Primary brain tumors are those that arise within the brain itself, unlike metastatic tumors that travel to the brain from a distant site. The most common types of primary brain tumors in adults are gliomas, glioblastomas, and lymphomas.
Gliomas are a family of tumors comprising primarily of astrocytomas and oligodendrogliomas, the most aggressive primary brain tumor being the glioblastoma (GBM). These tumors are the most common primary brain tumors in adults.
What are symptoms of brain tumors and how are they diagnosed?
The typical symptoms of brain tumors are headaches, nausea, confusion or seizures, which may be caused by increased intracranial (within the head) pressure. An MRI scan is usually used to diagnose gliomas, such as glioblastoma. However, newer technologies such as Magnetic Resonance Spectroscopy (MRS), which looks at the chemical make-up of a tumor, can be helpful in diagnosis before a patient undergoes biopsy.
How do you determine treatment options for brain tumors?
The first step is a biopsy or larger surgical removal of the tumor. Rose Ella Burkhardt Brain Tumor and Neuro-Oncology Center surgeons use the latest advances in neurosurgical navigational techniques as well as intra-operative MRI, to ensure precise removal during biopsy or resection. The tissue obtained during the biopsy or resection is helpful in determining the type of cell and how aggressive the brain tumor is. Neuropathologists grade tumors based on the World Health Organization (WHO) system. The higher the number, the more aggressive the tumor.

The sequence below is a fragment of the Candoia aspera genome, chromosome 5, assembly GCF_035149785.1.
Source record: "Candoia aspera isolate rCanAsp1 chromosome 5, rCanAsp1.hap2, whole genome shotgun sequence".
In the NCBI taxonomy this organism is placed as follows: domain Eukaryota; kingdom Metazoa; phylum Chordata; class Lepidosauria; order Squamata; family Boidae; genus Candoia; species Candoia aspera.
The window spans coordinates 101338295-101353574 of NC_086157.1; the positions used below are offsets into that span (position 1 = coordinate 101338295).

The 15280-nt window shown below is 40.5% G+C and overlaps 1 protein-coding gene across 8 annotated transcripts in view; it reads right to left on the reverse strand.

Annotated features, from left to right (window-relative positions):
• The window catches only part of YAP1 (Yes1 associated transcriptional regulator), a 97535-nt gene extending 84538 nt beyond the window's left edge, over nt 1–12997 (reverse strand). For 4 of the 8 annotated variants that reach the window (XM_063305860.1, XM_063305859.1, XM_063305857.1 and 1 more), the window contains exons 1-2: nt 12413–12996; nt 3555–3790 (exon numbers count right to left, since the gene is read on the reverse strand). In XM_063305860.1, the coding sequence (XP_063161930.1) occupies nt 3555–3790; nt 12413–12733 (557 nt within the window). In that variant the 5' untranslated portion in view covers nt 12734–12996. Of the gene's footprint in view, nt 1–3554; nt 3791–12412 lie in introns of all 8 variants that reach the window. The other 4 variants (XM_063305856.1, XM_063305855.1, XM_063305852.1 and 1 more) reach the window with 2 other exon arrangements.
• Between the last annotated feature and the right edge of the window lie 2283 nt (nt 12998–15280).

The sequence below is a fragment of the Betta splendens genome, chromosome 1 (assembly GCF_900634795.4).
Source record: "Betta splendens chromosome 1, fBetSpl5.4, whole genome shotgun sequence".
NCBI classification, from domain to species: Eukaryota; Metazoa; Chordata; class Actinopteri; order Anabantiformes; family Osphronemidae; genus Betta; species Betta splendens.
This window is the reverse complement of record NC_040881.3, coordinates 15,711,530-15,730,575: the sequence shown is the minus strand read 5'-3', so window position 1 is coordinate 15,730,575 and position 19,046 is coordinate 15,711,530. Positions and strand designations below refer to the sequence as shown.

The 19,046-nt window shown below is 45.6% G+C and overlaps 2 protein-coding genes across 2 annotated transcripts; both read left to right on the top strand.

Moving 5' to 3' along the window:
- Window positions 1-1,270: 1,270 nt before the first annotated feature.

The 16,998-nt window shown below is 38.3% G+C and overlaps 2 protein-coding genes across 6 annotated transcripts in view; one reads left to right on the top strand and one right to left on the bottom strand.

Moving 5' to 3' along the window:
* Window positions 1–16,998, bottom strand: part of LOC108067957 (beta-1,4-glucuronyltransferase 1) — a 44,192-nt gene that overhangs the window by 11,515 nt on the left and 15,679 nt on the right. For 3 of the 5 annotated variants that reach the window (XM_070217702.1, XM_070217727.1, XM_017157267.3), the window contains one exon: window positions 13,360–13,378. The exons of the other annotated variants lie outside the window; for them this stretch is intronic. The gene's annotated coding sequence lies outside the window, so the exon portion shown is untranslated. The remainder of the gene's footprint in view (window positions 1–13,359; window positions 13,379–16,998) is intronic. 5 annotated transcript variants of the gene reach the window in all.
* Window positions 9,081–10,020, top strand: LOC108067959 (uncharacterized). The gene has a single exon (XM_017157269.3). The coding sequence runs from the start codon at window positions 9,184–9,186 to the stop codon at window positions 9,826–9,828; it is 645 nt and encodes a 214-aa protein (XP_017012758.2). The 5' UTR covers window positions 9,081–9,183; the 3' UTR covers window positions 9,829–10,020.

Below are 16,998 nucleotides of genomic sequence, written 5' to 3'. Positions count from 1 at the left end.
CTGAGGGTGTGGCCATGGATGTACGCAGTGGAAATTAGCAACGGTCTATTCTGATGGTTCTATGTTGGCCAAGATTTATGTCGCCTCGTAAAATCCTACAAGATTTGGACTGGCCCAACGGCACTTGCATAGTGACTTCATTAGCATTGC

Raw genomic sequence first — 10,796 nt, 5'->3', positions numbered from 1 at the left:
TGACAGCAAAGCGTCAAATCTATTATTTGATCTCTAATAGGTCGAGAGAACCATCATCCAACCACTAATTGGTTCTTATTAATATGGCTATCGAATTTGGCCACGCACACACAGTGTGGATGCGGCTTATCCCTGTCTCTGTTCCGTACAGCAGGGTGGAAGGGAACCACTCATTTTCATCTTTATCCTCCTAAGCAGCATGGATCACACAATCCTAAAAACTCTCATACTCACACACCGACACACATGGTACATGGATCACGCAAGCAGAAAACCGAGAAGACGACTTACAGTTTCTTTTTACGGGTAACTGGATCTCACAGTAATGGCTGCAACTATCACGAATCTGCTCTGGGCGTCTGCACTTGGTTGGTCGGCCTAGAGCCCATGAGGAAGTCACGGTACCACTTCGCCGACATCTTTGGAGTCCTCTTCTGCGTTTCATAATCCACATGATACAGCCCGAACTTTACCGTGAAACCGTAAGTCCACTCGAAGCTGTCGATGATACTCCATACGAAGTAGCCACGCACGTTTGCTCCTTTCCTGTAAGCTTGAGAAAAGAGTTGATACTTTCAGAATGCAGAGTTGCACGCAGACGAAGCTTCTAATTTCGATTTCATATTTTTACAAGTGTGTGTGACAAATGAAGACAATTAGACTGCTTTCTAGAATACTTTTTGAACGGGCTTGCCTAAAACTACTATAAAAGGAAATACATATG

The information obtained from the biopsy will influence how the tumor is treated. Molecular testing, which provides information about the genetic makeup of a tumor, is playing an increasing role in treatment decisions and the development of new targeted therapies.
What are the treatment options for brain tumors?
One of the latest treatment options for brain tumors is convection-enhanced delivery (CED). Convection enhanced delivery allows potent drugs that would otherwise be too toxic to the body, or those that are not capable of passing through the blood-brain barrier, to be slowly and continuously infused into certain brain tumors.
Cleveland Clinic's Burkhardt Brain Tumor Center has ongoing pharmaceutical and NCI-sponsored trials using continuous infusions of immunotoxins (IL1 -PE38) for recurrent high-grade gliomas like glioblastoma. Ongoing neurosurgical trials through the American College of Surgeons Oncology Group also are available. Computer-assisted stereotactic navigational techniques, pioneered at Cleveland Clinic and used during CED, have resulted in improved patient outcomes.